Administration of TLR ligands was shown to inhibit HBV replication in a transgenic mouse model, implying that pattern recognition receptor signaling could be exploited for the treatment of chronic HBV infections [37]. Subsequent studies corroborated the above findings either by transfection studies using hepatoma cell lines [38] or by using nonparenchymal liver cells from mice [39]. Along this line, we speculate that disruption of the HBV Pol-DDX3 interaction by therapeutic intervention could invoke sustained antiviral immune responses leading to resolution of chronic viral infections. In this regard, structural elucidation of the HBV Pol-DDX3 interaction merits further investigation.

This work was presented at the International Meeting on Molecular Biology of Hepatitis B Viruses, which was held in Tours, France from August 30 to September 3 of 2009 [40] and the result similar to ours will be reported by others [41].

Materials and Methods

Cell culture, transfection

HepG2, HepG2.2.15, and HEK293 cells were grown in Dulbecco's Modified Eagle's medium supplemented with 10% fetal bovine serum (GIBCO-BRL) and 10 µg/mL gentamycin at 37°C in 5% CO2 and were passaged every third day. Cells were transfected using polyethylenimine (25 kDa, Aldrich, St. Louis, MO) as described [42]. The amount of plasmid DNA transfected (12 µg per 60-mm plate and 30 µg per 100-mm plate) was kept constant by inclusion of vector DNA, pcDNA3. HEK293 cells were employed for the experiment shown in Fig. 3 and Fig. 6, because of its higher transfection efficiency (>80%) compared to that of HepG2 cells (<10%) (data not shown).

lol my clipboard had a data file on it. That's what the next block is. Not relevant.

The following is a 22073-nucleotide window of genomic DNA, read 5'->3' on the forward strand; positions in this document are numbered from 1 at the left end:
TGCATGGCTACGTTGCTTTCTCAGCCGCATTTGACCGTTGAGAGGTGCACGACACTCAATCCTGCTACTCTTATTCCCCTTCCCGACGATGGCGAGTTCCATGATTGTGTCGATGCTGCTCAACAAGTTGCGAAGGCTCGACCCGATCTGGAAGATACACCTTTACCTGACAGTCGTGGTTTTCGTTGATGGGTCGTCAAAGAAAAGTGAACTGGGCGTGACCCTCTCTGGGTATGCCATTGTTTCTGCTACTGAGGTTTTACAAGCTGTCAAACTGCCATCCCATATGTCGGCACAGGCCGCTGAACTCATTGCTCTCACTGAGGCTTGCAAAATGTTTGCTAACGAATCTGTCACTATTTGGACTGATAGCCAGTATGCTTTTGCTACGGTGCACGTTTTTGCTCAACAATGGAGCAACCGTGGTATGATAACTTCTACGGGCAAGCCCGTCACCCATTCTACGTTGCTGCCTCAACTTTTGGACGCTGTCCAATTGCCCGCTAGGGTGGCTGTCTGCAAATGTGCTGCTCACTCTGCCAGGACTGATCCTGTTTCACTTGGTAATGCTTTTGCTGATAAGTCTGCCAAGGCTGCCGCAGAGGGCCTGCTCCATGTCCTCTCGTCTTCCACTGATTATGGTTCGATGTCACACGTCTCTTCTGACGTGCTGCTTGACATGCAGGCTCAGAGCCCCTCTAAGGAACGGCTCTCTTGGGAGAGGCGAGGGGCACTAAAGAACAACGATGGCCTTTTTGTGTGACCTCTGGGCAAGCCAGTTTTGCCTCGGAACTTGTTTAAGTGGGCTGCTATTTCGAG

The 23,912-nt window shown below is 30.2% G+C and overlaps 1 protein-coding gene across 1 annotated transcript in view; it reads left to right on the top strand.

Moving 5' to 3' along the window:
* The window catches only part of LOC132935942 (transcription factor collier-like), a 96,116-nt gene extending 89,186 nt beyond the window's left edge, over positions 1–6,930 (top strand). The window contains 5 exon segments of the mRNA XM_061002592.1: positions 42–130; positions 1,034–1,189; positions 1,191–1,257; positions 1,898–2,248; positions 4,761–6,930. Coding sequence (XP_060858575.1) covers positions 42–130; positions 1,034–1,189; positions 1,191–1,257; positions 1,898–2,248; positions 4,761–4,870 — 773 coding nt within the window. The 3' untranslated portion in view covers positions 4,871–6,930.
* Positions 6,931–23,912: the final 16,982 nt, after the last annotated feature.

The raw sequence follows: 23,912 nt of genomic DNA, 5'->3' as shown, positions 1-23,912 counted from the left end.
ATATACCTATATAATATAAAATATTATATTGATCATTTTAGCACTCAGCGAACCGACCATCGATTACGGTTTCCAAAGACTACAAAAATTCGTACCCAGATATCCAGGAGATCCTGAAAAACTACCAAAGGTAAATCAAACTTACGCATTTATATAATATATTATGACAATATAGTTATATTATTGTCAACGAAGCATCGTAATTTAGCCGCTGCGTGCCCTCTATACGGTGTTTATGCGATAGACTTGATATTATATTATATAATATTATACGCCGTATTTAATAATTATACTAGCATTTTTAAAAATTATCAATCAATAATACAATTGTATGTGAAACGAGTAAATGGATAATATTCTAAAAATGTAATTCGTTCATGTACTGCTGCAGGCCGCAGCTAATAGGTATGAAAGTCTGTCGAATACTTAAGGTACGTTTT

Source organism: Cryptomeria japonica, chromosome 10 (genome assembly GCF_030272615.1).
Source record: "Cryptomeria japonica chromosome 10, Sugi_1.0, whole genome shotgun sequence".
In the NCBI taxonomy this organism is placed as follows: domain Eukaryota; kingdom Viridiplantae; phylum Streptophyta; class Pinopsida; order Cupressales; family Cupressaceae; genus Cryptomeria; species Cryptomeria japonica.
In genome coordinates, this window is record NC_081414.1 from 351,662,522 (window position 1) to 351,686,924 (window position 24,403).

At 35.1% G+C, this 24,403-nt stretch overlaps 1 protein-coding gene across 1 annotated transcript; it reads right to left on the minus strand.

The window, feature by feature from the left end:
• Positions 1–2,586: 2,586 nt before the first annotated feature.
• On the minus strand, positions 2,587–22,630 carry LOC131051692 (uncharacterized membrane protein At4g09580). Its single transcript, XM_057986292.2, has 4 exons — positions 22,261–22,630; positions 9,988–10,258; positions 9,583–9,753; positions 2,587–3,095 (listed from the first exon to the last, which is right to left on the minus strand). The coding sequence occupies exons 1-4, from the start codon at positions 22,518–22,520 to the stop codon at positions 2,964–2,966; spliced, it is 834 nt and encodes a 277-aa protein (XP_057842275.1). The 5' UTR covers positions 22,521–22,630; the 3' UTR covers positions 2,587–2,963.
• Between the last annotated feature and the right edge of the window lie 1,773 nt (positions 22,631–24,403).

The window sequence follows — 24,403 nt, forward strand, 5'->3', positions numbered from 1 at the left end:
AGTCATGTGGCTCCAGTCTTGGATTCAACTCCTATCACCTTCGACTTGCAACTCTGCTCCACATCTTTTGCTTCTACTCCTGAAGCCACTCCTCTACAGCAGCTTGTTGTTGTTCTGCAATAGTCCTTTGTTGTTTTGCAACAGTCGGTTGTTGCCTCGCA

Reagents

Polyinosine-polycytidylic acid (poly I∶C) was purchased from Amersham. Sendai virus (SenV) was kindly provided by Prof. Moon-Jung Song (Korea University).

Plasmids

All DNA constructs were generated by overlap extension PCR protocols as previously described [43]. HBV Pol expression construct encoding HBV Pol with three copies of Flag tag at its N-terminus has been previously described [42]. The HBV replicon construct (i.e., WT) and its X-null version has been described previously [14]. The HBV C-null and P-null replicons have been described [42]. YMHD mutant of HBV Pol was made by substitution of the aspartic acid residue (i.e., 540D), a constituent of YMDD motif critical for catalysis, to histidine (H), as previously described [44]. Three constructs that was used to express the viral envelope glycoproteins– L-HBsAg, and M-HBsAg, and S-HBsAg, was made by inserting the respective ORFs into pcDNA3 (Invitrogen). The sources of the remaining plasmids are as follows: IRF3-GAL4, IRF7-GAL4, pFR luciferase reporter, IFNβ-Luc reporter (Bowie, Trinity College Dublin, Ireland), TBK1-Flag, IKKε-Flag (Dr. Fitzgerald, University of Massachusetts Medical School, Worcester, MA), Flag-RIG-I (Dr. Fujita, Kyoto University), Flag-TRIF (Akira, Osaka University), HA-TLR3 (InvivoGen), pISRE-Luc reporter (Stratagene), HA-DDX3, AS-DDX3 (K. T. Jeang, N.I.H.), and IRF3-GFP (Garcia-Sastre, Mt. Sinai School of Medicine).

Western blot analysis

Western blot analysis was performed as described [42]. For the detection of the Flag tagged Pol protein, mouse anti-FLAG M2 antibody (Sigma, 1∶5000) was used. Anti-IRF antibody (Invitrogen) and phospho-specific IRF3 (Ser396) antibody (Cell Signaling) were used to detect IRF3 and phosphorylated IRF3, respectively.

Reporter gene assays